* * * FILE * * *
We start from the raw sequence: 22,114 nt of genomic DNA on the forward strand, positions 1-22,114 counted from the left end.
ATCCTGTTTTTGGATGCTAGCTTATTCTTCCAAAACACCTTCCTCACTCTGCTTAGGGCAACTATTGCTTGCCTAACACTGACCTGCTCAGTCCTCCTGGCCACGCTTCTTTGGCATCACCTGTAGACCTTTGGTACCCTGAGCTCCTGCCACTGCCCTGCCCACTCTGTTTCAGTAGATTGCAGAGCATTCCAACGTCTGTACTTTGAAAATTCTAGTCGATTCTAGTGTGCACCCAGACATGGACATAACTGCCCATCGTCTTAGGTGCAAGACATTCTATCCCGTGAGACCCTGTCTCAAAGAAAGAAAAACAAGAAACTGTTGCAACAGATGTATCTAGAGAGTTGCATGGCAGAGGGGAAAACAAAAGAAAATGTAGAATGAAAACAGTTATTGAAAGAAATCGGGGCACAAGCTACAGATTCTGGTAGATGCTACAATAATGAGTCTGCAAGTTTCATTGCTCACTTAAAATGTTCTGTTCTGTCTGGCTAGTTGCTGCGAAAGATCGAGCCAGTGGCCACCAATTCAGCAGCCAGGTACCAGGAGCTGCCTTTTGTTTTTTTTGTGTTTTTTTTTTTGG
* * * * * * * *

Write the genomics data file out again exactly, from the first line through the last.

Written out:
We start from the raw sequence: 22,114 nt of genomic DNA on the forward strand, positions 1-22,114 counted from the left end.
ATCCTGTTTTTGGATGCTAGCTTATTCTTCCAAAACACCTTCCTCACTCTGCTTAGGGCAACTATTGCTTGCCTAACACTGACCTGCTCAGTCCTCCTGGCCACGCTTCTTTGGCATCACCTGTAGACCTTTGGTACCCTGAGCTCCTGCCACTGCCCTGCCCACTCTGTTTCAGTAGATTGCAGAGCATTCCAACGTCTGTACTTTGAAAATTCTAGTCGATTCTAGTGTGCACCCAGACATGGACATAACTGCCCATCGTCTTAGGTGCAAGACATTCTATCCCGTGAGACCCTGTCTCAAAGAAAGAAAAACAAGAAACTGTTGCAACAGATGTATCTAGAGAGTTGCATGGCAGAGGGGAAAACAAAAGAAAATGTAGAATGAAAACAGTTATTGAAAGAAATCGGGGCACAAGCTACAGATTCTGGTAGATGCTACAATAATGAGTCTGCAAGTTTCATTGCTCACTTAAAATGTTCTGTTCTGTCTGGCTAGTTGCTGCGAAAGATCGAGCCAGTGGCCACCAATTCAGCAGCCAGGTACCAGGAGCTGCCTTTTGTTTTTTTTGTGTTTTTTTTTTTGG